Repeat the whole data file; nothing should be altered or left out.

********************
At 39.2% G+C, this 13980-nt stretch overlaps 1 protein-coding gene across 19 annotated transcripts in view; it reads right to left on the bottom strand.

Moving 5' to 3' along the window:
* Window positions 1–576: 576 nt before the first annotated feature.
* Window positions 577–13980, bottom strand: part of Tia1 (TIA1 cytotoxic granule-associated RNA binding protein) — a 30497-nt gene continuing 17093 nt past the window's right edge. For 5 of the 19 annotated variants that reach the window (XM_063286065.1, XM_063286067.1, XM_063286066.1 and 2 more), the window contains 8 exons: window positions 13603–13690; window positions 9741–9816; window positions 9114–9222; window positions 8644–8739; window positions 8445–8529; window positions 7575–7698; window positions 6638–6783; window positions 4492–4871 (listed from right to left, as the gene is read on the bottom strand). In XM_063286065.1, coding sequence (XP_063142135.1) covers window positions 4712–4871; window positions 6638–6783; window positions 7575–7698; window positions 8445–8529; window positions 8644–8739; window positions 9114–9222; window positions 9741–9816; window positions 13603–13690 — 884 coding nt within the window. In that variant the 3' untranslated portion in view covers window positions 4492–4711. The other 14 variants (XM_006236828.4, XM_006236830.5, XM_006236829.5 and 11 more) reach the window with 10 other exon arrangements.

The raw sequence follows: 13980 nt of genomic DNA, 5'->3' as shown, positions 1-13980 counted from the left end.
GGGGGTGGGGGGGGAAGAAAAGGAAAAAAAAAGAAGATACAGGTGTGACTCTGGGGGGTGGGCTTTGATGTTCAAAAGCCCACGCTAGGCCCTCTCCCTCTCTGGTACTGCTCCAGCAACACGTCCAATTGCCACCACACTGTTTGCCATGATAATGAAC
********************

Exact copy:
At 39.2% G+C, this 13980-nt stretch overlaps 1 protein-coding gene across 19 annotated transcripts in view; it reads right to left on the bottom strand.

Moving 5' to 3' along the window:
* Window positions 1–576: 576 nt before the first annotated feature.
* Window positions 577–13980, bottom strand: part of Tia1 (TIA1 cytotoxic granule-associated RNA binding protein) — a 30497-nt gene continuing 17093 nt past the window's right edge. For 5 of the 19 annotated variants that reach the window (XM_063286065.1, XM_063286067.1, XM_063286066.1 and 2 more), the window contains 8 exons: window positions 13603–13690; window positions 9741–9816; window positions 9114–9222; window positions 8644–8739; window positions 8445–8529; window positions 7575–7698; window positions 6638–6783; window positions 4492–4871 (listed from right to left, as the gene is read on the bottom strand). In XM_063286065.1, coding sequence (XP_063142135.1) covers window positions 4712–4871; window positions 6638–6783; window positions 7575–7698; window positions 8445–8529; window positions 8644–8739; window positions 9114–9222; window positions 9741–9816; window positions 13603–13690 — 884 coding nt within the window. In that variant the 3' untranslated portion in view covers window positions 4492–4711. The other 14 variants (XM_006236828.4, XM_006236830.5, XM_006236829.5 and 11 more) reach the window with 10 other exon arrangements.

The raw sequence follows: 13980 nt of genomic DNA, 5'->3' as shown, positions 1-13980 counted from the left end.
GGGGGTGGGGGGGGAAGAAAAGGAAAAAAAAAGAAGATACAGGTGTGACTCTGGGGGGTGGGCTTTGATGTTCAAAAGCCCACGCTAGGCCCTCTCCCTCTCTGGTACTGCTCCAGCAACACGTCCAATTGCCACCACACTGTTTGCCATGATAATGAAC